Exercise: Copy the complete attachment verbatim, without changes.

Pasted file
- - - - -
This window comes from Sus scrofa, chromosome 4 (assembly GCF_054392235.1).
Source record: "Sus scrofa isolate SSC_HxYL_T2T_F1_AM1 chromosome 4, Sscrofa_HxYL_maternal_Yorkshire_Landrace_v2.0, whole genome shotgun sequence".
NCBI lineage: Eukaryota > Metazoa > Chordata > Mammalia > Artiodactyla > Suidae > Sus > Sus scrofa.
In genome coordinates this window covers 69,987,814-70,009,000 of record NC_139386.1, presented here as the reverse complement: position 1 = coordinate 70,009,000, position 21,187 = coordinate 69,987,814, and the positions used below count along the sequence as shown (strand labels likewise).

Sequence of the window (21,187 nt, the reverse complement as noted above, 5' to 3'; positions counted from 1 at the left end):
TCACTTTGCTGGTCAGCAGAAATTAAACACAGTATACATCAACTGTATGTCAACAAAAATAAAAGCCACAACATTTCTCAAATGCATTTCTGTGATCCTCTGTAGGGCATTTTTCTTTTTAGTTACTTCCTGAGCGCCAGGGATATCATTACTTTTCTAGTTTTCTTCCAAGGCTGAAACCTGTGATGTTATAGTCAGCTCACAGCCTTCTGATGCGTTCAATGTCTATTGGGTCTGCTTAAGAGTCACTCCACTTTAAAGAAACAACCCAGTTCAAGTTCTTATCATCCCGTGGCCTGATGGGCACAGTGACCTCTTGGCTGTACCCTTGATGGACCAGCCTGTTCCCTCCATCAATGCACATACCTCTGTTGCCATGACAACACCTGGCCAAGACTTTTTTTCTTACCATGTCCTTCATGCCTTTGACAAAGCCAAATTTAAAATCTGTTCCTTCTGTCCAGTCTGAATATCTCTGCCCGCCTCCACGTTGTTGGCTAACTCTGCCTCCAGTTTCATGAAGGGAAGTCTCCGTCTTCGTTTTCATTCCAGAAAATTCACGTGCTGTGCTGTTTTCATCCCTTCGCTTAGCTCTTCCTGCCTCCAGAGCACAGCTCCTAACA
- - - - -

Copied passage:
This window comes from Sus scrofa, chromosome 4 (assembly GCF_054392235.1).
Source record: "Sus scrofa isolate SSC_HxYL_T2T_F1_AM1 chromosome 4, Sscrofa_HxYL_maternal_Yorkshire_Landrace_v2.0, whole genome shotgun sequence".
NCBI lineage: Eukaryota > Metazoa > Chordata > Mammalia > Artiodactyla > Suidae > Sus > Sus scrofa.
In genome coordinates this window covers 69,987,814-70,009,000 of record NC_139386.1, presented here as the reverse complement: position 1 = coordinate 70,009,000, position 21,187 = coordinate 69,987,814, and the positions used below count along the sequence as shown (strand labels likewise).

Sequence of the window (21,187 nt, the reverse complement as noted above, 5' to 3'; positions counted from 1 at the left end):
TCACTTTGCTGGTCAGCAGAAATTAAACACAGTATACATCAACTGTATGTCAACAAAAATAAAAGCCACAACATTTCTCAAATGCATTTCTGTGATCCTCTGTAGGGCATTTTTCTTTTTAGTTACTTCCTGAGCGCCAGGGATATCATTACTTTTCTAGTTTTCTTCCAAGGCTGAAACCTGTGATGTTATAGTCAGCTCACAGCCTTCTGATGCGTTCAATGTCTATTGGGTCTGCTTAAGAGTCACTCCACTTTAAAGAAACAACCCAGTTCAAGTTCTTATCATCCCGTGGCCTGATGGGCACAGTGACCTCTTGGCTGTACCCTTGATGGACCAGCCTGTTCCCTCCATCAATGCACATACCTCTGTTGCCATGACAACACCTGGCCAAGACTTTTTTTCTTACCATGTCCTTCATGCCTTTGACAAAGCCAAATTTAAAATCTGTTCCTTCTGTCCAGTCTGAATATCTCTGCCCGCCTCCACGTTGTTGGCTAACTCTGCCTCCAGTTTCATGAAGGGAAGTCTCCGTCTTCGTTTTCATTCCAGAAAATTCACGTGCTGTGCTGTTTTCATCCCTTCGCTTAGCTCTTCCTGCCTCCAGAGCACAGCTCCTAACA